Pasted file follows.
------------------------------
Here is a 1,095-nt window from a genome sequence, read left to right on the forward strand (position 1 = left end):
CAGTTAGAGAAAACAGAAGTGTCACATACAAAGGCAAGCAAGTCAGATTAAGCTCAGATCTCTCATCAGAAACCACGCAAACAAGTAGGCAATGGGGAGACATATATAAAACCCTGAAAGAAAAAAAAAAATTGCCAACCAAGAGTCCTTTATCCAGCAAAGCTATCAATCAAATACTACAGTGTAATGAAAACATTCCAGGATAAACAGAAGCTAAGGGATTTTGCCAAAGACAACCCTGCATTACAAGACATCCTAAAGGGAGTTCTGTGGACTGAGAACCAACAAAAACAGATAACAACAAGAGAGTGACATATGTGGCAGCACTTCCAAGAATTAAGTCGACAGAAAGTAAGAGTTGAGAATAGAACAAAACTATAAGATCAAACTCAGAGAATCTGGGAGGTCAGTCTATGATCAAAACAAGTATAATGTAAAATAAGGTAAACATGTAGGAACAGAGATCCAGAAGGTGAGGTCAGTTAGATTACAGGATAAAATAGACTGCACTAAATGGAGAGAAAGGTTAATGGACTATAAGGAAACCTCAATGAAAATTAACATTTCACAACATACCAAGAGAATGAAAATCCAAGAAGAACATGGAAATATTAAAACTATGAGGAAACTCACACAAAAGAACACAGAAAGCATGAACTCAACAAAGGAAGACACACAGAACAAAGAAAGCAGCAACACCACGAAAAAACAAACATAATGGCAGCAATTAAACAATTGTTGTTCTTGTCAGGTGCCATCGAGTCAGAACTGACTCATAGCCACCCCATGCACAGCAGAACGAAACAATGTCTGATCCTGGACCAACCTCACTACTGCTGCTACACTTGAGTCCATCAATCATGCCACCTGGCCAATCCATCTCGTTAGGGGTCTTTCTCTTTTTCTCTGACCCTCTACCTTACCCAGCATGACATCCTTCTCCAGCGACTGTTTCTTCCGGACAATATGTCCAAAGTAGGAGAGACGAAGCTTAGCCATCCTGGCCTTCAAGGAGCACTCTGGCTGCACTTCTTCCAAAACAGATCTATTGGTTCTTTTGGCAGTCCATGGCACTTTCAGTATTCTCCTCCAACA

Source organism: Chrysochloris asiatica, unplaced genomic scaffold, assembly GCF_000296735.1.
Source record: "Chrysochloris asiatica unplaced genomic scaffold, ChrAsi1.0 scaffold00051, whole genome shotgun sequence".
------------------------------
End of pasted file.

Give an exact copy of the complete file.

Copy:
Here is a 1,095-nt window from a genome sequence, read left to right on the forward strand (position 1 = left end):
CAGTTAGAGAAAACAGAAGTGTCACATACAAAGGCAAGCAAGTCAGATTAAGCTCAGATCTCTCATCAGAAACCACGCAAACAAGTAGGCAATGGGGAGACATATATAAAACCCTGAAAGAAAAAAAAAAATTGCCAACCAAGAGTCCTTTATCCAGCAAAGCTATCAATCAAATACTACAGTGTAATGAAAACATTCCAGGATAAACAGAAGCTAAGGGATTTTGCCAAAGACAACCCTGCATTACAAGACATCCTAAAGGGAGTTCTGTGGACTGAGAACCAACAAAAACAGATAACAACAAGAGAGTGACATATGTGGCAGCACTTCCAAGAATTAAGTCGACAGAAAGTAAGAGTTGAGAATAGAACAAAACTATAAGATCAAACTCAGAGAATCTGGGAGGTCAGTCTATGATCAAAACAAGTATAATGTAAAATAAGGTAAACATGTAGGAACAGAGATCCAGAAGGTGAGGTCAGTTAGATTACAGGATAAAATAGACTGCACTAAATGGAGAGAAAGGTTAATGGACTATAAGGAAACCTCAATGAAAATTAACATTTCACAACATACCAAGAGAATGAAAATCCAAGAAGAACATGGAAATATTAAAACTATGAGGAAACTCACACAAAAGAACACAGAAAGCATGAACTCAACAAAGGAAGACACACAGAACAAAGAAAGCAGCAACACCACGAAAAAACAAACATAATGGCAGCAATTAAACAATTGTTGTTCTTGTCAGGTGCCATCGAGTCAGAACTGACTCATAGCCACCCCATGCACAGCAGAACGAAACAATGTCTGATCCTGGACCAACCTCACTACTGCTGCTACACTTGAGTCCATCAATCATGCCACCTGGCCAATCCATCTCGTTAGGGGTCTTTCTCTTTTTCTCTGACCCTCTACCTTACCCAGCATGACATCCTTCTCCAGCGACTGTTTCTTCCGGACAATATGTCCAAAGTAGGAGAGACGAAGCTTAGCCATCCTGGCCTTCAAGGAGCACTCTGGCTGCACTTCTTCCAAAACAGATCTATTGGTTCTTTTGGCAGTCCATGGCACTTTCAGTATTCTCCTCCAACA

Source organism: Chrysochloris asiatica, unplaced genomic scaffold, assembly GCF_000296735.1.
Source record: "Chrysochloris asiatica unplaced genomic scaffold, ChrAsi1.0 scaffold00051, whole genome shotgun sequence".